What genre does your book fall under? Literary fiction. At least I hope. During the rough draft phase, let's just say my writing is REALLY rough, and in those moments it feels like bad children's literature. But then, I dig into the language, explore metaphor and hone my dialogue and it does get much better with each draft.

    Which actors would you choose to play your characters in a movie rendition? Honestly, it feels like jumping the gun/ jinxing the project to even consider this. I'm 90 pages into the story and still learning about the characters.

    What is the one-sentence synopsis of your book? A young woman with a singular sense of smell begins to suspect an ecological disaster is headed for her southern Illinois commune.

    Will your book be self-published or represented by an agency?  I'm still deeply engaged in the creative process, so I don't want to make the mistake of thinking too much about the audience or marketing, rather than the work itself. That said, I imagine it ending up with a small-to-mid-size publisher who'll see my vision and let me use an illustrator I love. Maybe someplace like Akashic Books? Back Bay Books? Curbside Press? Featherproof Books? Dzanc Books/Other Voices? Verse Chorus Press? Chiasmus Press? Red Hen Press? But, you know, if Random House or Penguin came knocking, and wanted to have a conversation, I'd entertain that. I plan on scoping out small presses at this year's AWP Conference in Boston.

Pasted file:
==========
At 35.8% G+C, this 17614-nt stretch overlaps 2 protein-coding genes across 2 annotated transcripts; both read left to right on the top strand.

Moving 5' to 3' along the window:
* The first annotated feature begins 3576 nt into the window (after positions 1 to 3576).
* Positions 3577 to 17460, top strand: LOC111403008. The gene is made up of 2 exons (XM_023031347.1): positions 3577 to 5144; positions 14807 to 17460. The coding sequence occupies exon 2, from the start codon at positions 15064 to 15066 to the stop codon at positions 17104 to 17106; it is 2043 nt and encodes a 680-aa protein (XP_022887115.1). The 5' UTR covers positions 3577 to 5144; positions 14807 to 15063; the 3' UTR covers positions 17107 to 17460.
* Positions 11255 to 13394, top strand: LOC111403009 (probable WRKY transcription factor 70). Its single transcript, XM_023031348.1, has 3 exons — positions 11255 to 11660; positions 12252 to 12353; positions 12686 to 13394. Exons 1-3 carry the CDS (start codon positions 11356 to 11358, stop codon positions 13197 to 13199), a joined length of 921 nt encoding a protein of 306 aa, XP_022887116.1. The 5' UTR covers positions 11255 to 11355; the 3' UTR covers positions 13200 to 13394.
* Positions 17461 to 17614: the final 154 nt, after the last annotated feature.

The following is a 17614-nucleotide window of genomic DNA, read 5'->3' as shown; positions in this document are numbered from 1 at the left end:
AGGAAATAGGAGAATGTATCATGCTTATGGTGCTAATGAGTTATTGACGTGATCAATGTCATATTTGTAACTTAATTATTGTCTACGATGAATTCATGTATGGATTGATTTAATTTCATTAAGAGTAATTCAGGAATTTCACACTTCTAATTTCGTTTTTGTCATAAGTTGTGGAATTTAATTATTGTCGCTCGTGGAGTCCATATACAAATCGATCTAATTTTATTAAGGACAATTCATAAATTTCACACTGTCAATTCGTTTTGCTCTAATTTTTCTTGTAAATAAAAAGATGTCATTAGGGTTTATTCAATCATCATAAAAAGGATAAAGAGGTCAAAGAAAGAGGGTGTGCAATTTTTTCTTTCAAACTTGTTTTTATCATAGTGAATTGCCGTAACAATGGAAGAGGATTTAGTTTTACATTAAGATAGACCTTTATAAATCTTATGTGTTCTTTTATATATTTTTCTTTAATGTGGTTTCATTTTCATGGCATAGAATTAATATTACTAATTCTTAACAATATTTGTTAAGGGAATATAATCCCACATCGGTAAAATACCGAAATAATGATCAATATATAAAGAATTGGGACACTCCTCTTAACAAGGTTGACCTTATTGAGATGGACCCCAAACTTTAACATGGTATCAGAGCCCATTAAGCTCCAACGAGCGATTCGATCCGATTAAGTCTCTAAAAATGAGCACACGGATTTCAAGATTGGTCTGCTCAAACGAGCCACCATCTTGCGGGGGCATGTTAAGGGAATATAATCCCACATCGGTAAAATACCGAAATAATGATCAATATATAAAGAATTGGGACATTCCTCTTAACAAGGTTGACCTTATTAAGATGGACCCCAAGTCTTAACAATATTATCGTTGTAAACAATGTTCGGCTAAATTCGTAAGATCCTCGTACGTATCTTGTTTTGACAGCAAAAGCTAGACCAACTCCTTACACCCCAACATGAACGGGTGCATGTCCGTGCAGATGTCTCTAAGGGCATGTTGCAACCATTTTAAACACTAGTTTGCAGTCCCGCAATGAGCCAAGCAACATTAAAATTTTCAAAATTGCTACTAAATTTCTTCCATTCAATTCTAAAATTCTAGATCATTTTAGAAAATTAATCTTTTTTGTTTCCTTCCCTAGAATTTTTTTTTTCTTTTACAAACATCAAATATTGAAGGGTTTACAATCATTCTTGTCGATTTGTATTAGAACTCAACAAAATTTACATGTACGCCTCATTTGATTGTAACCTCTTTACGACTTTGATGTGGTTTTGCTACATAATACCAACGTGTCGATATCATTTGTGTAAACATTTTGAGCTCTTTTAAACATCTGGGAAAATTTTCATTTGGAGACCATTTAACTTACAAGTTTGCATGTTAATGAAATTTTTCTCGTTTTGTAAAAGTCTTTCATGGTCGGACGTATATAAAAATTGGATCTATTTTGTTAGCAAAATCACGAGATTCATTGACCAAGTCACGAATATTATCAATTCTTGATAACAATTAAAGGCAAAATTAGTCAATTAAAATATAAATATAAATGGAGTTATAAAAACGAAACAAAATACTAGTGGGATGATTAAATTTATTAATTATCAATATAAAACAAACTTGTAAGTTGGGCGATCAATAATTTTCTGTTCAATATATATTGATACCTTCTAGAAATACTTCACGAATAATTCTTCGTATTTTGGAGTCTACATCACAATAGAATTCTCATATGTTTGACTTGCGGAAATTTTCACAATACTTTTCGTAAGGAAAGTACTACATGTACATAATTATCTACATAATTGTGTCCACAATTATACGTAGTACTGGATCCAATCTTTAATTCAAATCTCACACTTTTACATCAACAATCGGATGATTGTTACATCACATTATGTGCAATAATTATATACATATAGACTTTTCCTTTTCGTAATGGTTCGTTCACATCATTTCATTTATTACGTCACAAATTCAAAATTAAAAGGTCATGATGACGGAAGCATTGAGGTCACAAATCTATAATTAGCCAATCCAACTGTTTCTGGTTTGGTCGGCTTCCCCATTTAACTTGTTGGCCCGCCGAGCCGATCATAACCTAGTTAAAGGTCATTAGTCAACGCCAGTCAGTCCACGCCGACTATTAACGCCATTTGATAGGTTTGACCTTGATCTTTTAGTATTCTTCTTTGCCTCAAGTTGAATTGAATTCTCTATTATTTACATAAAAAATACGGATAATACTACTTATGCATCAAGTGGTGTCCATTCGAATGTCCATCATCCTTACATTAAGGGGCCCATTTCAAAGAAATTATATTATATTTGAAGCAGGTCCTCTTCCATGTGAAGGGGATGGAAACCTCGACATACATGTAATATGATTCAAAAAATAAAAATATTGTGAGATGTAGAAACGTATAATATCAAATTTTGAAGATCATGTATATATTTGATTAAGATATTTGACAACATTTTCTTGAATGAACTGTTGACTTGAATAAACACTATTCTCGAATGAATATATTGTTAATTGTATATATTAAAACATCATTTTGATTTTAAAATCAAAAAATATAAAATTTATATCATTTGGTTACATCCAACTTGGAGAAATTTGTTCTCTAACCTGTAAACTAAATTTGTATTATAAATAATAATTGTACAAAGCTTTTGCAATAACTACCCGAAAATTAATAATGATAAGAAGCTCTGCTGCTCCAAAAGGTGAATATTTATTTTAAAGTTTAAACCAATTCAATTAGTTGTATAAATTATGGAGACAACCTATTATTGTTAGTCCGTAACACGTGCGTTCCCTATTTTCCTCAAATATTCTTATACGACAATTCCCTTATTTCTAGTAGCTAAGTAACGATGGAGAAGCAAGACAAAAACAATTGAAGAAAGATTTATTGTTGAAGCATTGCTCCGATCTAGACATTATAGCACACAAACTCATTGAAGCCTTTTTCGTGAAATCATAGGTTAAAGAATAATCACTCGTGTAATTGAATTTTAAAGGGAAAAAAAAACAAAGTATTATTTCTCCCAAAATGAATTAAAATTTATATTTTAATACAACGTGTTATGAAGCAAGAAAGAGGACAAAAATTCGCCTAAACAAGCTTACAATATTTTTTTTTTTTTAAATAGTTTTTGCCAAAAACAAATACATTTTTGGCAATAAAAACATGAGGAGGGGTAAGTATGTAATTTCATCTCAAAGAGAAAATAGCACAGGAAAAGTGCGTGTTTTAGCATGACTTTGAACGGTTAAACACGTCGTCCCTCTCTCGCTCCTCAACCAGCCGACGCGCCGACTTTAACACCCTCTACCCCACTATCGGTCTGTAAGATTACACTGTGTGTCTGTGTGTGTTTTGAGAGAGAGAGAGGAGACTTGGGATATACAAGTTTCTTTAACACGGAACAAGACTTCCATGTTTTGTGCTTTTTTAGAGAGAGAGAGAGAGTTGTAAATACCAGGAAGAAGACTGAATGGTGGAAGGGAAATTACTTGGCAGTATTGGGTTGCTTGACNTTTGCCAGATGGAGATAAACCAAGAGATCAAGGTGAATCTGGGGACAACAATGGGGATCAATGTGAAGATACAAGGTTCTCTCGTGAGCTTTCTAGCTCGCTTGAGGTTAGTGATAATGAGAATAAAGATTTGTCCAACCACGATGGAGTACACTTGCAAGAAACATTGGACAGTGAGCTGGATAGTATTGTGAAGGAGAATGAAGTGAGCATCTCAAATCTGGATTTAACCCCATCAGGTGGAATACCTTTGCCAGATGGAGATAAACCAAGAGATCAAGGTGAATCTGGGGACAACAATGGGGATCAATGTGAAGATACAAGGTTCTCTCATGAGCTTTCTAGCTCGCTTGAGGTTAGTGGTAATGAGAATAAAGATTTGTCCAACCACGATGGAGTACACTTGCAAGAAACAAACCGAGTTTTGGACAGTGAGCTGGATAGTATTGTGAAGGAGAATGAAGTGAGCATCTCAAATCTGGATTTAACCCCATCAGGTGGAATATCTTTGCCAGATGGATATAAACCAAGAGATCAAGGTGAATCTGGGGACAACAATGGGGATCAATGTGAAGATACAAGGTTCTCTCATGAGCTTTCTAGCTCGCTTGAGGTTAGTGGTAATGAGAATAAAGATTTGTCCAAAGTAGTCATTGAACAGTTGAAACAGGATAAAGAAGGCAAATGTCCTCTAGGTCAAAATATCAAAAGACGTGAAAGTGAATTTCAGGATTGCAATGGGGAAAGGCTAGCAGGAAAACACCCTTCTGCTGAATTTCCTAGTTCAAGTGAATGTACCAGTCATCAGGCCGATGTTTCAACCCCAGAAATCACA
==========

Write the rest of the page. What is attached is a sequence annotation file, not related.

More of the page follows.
How long did it take you to write the first draft of your manuscript? I've been working on this for the past 2 years, (since Winter 2011), but honestly, much of that time has just been making mistakes, exploring, figuring out how to take on such a huge project in the first place. It's only in the past 6 months that I've laid out a solid outline of the project, gotten serious about mapping my setting, etc. I'm working steadily on it now, and plan to have a full first draft by June 2013, which means writing about 4 pages per day for the next four months.